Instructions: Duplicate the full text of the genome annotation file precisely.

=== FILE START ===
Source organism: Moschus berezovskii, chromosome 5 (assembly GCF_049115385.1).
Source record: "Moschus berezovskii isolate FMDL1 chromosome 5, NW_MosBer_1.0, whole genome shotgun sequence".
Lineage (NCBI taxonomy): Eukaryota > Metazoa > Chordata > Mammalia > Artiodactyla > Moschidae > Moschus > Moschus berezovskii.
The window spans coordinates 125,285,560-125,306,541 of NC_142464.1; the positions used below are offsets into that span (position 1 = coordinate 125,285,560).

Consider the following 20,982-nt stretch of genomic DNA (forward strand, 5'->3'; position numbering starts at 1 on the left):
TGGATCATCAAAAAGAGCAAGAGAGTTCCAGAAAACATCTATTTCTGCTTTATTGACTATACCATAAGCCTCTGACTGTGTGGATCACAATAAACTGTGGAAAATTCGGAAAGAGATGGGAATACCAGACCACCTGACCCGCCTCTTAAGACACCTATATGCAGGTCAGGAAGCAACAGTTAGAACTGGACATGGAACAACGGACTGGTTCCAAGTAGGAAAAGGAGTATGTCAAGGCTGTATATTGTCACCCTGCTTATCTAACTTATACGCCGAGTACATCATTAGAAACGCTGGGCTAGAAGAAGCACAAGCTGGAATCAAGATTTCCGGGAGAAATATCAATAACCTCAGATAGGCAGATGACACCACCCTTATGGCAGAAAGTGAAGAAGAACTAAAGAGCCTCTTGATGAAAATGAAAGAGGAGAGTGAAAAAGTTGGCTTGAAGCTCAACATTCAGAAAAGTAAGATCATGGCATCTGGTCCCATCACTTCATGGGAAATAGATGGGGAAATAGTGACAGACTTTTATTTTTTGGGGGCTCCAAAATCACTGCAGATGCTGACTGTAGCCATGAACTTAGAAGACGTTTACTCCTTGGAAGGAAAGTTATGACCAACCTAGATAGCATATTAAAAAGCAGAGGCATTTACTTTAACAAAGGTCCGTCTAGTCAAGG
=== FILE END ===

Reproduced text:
Source organism: Moschus berezovskii, chromosome 5 (assembly GCF_049115385.1).
Source record: "Moschus berezovskii isolate FMDL1 chromosome 5, NW_MosBer_1.0, whole genome shotgun sequence".
Lineage (NCBI taxonomy): Eukaryota > Metazoa > Chordata > Mammalia > Artiodactyla > Moschidae > Moschus > Moschus berezovskii.
The window spans coordinates 125,285,560-125,306,541 of NC_142464.1; the positions used below are offsets into that span (position 1 = coordinate 125,285,560).

Consider the following 20,982-nt stretch of genomic DNA (forward strand, 5'->3'; position numbering starts at 1 on the left):
TGGATCATCAAAAAGAGCAAGAGAGTTCCAGAAAACATCTATTTCTGCTTTATTGACTATACCATAAGCCTCTGACTGTGTGGATCACAATAAACTGTGGAAAATTCGGAAAGAGATGGGAATACCAGACCACCTGACCCGCCTCTTAAGACACCTATATGCAGGTCAGGAAGCAACAGTTAGAACTGGACATGGAACAACGGACTGGTTCCAAGTAGGAAAAGGAGTATGTCAAGGCTGTATATTGTCACCCTGCTTATCTAACTTATACGCCGAGTACATCATTAGAAACGCTGGGCTAGAAGAAGCACAAGCTGGAATCAAGATTTCCGGGAGAAATATCAATAACCTCAGATAGGCAGATGACACCACCCTTATGGCAGAAAGTGAAGAAGAACTAAAGAGCCTCTTGATGAAAATGAAAGAGGAGAGTGAAAAAGTTGGCTTGAAGCTCAACATTCAGAAAAGTAAGATCATGGCATCTGGTCCCATCACTTCATGGGAAATAGATGGGGAAATAGTGACAGACTTTTATTTTTTGGGGGCTCCAAAATCACTGCAGATGCTGACTGTAGCCATGAACTTAGAAGACGTTTACTCCTTGGAAGGAAAGTTATGACCAACCTAGATAGCATATTAAAAAGCAGAGGCATTTACTTTAACAAAGGTCCGTCTAGTCAAGG